What is a Neobank?
Technology has seeped through every part of our lives, making much of our day to day business smarter and more efficient. Banking is no different. The term ‘neobank’ started being used in around 2017, referring to new banks emerging that aim challenge the way people traditionally bank. A neobank is a (financial technology) based bank that operates solely digitally or via a mobile app, that means accomplishing most things a conventional bank can, minus the physical branches.
The neobank product model tends to be aimed at a tech-savvy customer, who is typically after a simpler and more accessible way to manage money. Many offer free budgeting tools and financial education.
Due to most neobanks having fewer overheads like branches, staff to run these branches and a generally slimmer business model, users commonly can enjoy higher interest rates and fewer fees. Most neobanks do not offer credit, this helps keep their costs down and limits their risks. It is also to be noted that a vast majority of these banks offer a physical debit card too as to not dampen the user experience.
While on the topic of user experience, another key point to be highlighted is the event of opening a bank account. is Founder of Built for Mars, a company built to help businesses identify and solve new problems within UX, he was also a guest on an episode of the . Ramsey experimented , providing fascinating results on conventional and challenger banks (neobanks) alike. Below is a graph of his findings on how many working days it took to open a fully functioning bank account with each provider.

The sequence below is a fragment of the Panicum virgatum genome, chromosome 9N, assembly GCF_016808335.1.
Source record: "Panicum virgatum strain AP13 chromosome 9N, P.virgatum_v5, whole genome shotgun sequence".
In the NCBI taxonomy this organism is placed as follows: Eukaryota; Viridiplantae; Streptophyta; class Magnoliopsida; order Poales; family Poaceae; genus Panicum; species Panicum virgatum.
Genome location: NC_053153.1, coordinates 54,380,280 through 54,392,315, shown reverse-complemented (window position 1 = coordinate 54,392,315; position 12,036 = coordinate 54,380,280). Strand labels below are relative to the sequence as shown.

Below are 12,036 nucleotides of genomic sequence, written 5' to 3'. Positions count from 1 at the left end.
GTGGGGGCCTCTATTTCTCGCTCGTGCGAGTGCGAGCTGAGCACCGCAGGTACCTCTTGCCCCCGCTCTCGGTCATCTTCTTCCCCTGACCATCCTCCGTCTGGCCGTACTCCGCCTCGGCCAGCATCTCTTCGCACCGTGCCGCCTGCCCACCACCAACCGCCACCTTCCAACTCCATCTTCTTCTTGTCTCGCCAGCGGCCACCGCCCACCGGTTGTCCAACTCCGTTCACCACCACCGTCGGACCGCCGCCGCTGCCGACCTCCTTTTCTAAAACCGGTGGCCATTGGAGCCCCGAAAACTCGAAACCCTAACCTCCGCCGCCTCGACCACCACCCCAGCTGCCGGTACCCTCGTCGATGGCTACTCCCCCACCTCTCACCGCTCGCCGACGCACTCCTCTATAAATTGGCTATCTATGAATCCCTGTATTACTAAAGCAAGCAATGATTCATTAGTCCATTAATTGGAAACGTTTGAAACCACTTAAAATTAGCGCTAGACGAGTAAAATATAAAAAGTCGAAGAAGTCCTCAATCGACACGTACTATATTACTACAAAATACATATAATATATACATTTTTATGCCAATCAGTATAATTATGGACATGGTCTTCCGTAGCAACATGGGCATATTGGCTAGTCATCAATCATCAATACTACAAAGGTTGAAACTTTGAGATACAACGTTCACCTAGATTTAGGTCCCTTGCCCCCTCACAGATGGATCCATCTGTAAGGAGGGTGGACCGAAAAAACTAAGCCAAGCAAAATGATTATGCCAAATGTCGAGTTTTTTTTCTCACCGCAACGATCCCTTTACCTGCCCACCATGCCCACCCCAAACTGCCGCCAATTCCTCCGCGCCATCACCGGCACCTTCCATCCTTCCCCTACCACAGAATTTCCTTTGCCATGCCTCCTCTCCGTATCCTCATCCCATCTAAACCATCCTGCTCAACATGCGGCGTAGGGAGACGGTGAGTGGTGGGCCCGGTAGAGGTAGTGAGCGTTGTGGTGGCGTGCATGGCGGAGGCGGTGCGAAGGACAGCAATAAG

“As you’d expect, the challenger banks were considerably faster than the more traditional banks. And remember; these are working days, not calendar days.” Peter explains, “But when we talk about how easy something is, there’s another metric to consider: the effort required. Typically, products feel more intuitive—and easier—the less input they need. So I also logged every time I had to do something.”
As mentioned, he also recorded the number of clicks to create a bank account with these providers, and discovered that “it took five times as many clicks to open an account with First Direct, than it did with Revolut.” He also found the only traditional bank in the experiment able to open an account from its mobile app was Barclays.
Of course, this new style of banking won’t be attractive to all, and understandably. The drawback of no physical branches to go into is you cannot speak to someone from your bank face to face. Speaking to a member of staff in person builds a level of rapport and trust that would be difficult to achieve otherwise.
Neobanks are less regulated than traditional banks and are not considered actual banks in some legal terms. It is a customer’s responsibility to be sure they choose a bank that offers a form of deposit insurance such as the National Credit Union Share Insurance Fund or the Federal Deposit Insurance Corporation. Big neobank names such as Monzo, Starling Bank and Revolut are well regulated and reliable, hence their loyal customer bases, but always do your research.
Many neobanks have seen their customer numbers rocket over the past few years, according to , many of these banks in key global markets are “prioritising scale versus profitability”. On average, a neobank loses $11 per user, mostly from operating costs and offering accounts for free, although many have subscriptions available for premium accounts with more features.
The next stage for many neobanks will be to pivot from a hyper-growth model to a long term more sustainable and profitable one. Despite the Coronavirus pandemic, many neobanks have seen customer bases soar from the need for more flexible banking. Having an agile workforce and a product and services that can be upheld by staff working from home has been paramount for success through COVID-19. As cash is being discouraged in favour of contactless card payments to limit the virus spread, the concept of a cashless society in the future seems to be more prevalent.